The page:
On this side of the pond, he’s simply known as ‘the bloke who sang that song which introduced us to a foodstuff we have not embraced with quite the same vigour as our trans-Atlantic friends’ (by which I mean our friends from across the Atlantic, not our friends from across the Atlantic who are also trans – and that’s one open can I’m not going anywhere near): the ‘chilli dog’.

Sorry, I seem to have digressed: that’s not one of the songs appropriated by politicians, I’ve just included it because it’s ruddy great.

No, Mellencamp has locked horns with Reagan for using Pink Houses in 1984, John McCain for using the same song as well as Our Country in 2008, and with George W Bush in 2000 over the use of R.O.C.K. in the U.S.A.

I’m not familiar with Pink Houses or Our Country, but I am very familiar with R.O.C.K. in the U.S.A. as I bought it on 7″ single when I was a kid. And I’m here to tell you, it’s a little cracker:

Quite what lead the Bush campaign to land on that song is a bit of a mystery to me; I can see how it works in terms of The American Dream, for it’s a song about the early days of rock’n’roll, of Tamla Motown and Stax, a song which describes people from all walks of life – but usually ones from poor backgrounds – setting off to make music, doing what they want to do, in the self-proclaimed Land of the Free.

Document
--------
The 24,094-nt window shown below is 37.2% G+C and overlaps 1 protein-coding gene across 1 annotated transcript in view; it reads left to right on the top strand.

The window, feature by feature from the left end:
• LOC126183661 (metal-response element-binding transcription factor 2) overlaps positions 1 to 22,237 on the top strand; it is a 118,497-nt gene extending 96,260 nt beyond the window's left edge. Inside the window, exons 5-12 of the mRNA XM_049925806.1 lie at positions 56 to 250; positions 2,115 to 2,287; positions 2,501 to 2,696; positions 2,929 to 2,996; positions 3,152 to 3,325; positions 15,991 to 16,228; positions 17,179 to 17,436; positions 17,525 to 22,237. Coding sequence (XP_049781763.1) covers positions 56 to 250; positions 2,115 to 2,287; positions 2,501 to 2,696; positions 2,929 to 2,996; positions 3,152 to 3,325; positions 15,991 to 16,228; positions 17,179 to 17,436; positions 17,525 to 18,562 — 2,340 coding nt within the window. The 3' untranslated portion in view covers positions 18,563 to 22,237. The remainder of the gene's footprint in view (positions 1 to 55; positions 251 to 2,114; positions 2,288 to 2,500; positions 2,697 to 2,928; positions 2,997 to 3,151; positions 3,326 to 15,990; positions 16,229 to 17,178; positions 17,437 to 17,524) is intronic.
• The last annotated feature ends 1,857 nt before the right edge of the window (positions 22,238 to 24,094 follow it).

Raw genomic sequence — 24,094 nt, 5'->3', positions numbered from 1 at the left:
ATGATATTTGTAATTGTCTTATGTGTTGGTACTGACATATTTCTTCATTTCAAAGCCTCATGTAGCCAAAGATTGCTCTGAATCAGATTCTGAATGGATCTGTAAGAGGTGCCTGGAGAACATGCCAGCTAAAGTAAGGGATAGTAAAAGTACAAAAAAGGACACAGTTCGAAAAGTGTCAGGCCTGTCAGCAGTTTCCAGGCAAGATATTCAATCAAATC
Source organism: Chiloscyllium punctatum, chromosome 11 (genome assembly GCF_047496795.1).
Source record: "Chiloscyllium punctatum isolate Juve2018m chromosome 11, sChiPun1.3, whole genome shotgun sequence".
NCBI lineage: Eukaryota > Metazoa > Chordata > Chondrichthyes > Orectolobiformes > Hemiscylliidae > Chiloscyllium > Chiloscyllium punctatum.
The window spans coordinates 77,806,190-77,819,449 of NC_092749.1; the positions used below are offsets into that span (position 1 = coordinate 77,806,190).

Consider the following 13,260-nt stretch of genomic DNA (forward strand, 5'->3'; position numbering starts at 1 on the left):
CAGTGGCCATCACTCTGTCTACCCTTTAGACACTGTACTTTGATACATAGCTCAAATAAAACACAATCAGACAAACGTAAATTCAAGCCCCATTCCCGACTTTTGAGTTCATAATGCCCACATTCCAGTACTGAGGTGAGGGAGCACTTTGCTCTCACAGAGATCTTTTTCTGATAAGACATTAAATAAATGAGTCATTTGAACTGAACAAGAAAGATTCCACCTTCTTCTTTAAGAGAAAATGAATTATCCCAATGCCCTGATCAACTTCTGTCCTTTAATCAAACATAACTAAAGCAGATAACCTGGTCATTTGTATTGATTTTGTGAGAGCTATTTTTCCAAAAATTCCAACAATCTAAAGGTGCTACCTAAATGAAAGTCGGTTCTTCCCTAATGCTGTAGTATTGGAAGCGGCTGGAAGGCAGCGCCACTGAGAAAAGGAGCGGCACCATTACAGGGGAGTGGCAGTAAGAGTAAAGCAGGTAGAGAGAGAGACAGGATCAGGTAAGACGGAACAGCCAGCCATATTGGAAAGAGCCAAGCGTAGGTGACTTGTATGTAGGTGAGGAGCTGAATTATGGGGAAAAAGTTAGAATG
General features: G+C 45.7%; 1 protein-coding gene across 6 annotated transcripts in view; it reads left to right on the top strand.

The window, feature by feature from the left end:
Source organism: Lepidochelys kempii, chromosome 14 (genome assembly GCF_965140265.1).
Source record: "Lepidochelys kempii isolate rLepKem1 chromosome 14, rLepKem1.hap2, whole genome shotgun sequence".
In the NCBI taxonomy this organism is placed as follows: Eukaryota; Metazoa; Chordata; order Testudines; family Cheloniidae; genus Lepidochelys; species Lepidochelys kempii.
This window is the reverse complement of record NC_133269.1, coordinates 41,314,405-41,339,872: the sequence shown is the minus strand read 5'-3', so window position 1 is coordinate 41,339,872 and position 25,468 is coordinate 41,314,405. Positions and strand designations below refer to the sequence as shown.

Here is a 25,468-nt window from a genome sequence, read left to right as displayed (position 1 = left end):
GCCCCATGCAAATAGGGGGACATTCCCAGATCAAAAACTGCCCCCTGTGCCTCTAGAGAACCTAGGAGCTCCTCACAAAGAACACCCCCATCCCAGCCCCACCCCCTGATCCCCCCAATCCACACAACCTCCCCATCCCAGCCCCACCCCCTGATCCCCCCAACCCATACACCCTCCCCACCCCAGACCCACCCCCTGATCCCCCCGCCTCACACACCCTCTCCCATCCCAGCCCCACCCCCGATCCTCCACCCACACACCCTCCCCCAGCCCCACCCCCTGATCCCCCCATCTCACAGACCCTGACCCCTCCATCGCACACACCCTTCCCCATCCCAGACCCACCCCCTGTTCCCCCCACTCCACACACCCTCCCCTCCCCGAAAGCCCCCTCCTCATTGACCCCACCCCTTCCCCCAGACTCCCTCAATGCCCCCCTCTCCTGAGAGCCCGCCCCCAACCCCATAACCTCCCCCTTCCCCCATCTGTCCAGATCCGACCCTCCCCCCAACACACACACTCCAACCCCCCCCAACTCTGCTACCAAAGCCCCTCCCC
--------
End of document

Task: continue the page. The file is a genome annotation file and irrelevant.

But it includes a list of successful black artists (“…there was…Frankie Lymon…Jackie Wilson, Shangri-La’s, Young Rascals…Martha Reeve….James Brown”) and let’s be honest, ensuring young black Americans achieve success in whatever field they choose (unless it’s in an actual field) has been shown (again) to be not exactly high on the list of Republican priorities over the past few months.

The song seems to have been picked solely for including the phrase “U.S.A.”, which can be shouted loudly along to it. Although I don’t think we can exclude the possibility that it’s usage also helped Dubya with his spelling lessons.

“Today’s letter, Georgie, is R. Ruh. R. And what does R stand for?”

“Rocket?”

“That’s good, Georgie,but it’s not quite what I was looking for. Rock. Ruh stands for Rock. Now what does O stands for….?”

“Oil?”

“Very good, Georgie, well done. Have a pretzel, you clever thing. Careful, don’t eat it all at once!”

Another American rocker not shy of issuing “cease and desist” notices was Tom Petty, who clashed with George W Bush when he used this song:

And this, which was appropriated by Republican/Tea Party/Lunatic candidate Michele Bachmann in 2011, and there’s no real mystery why she would select this absolute pearler: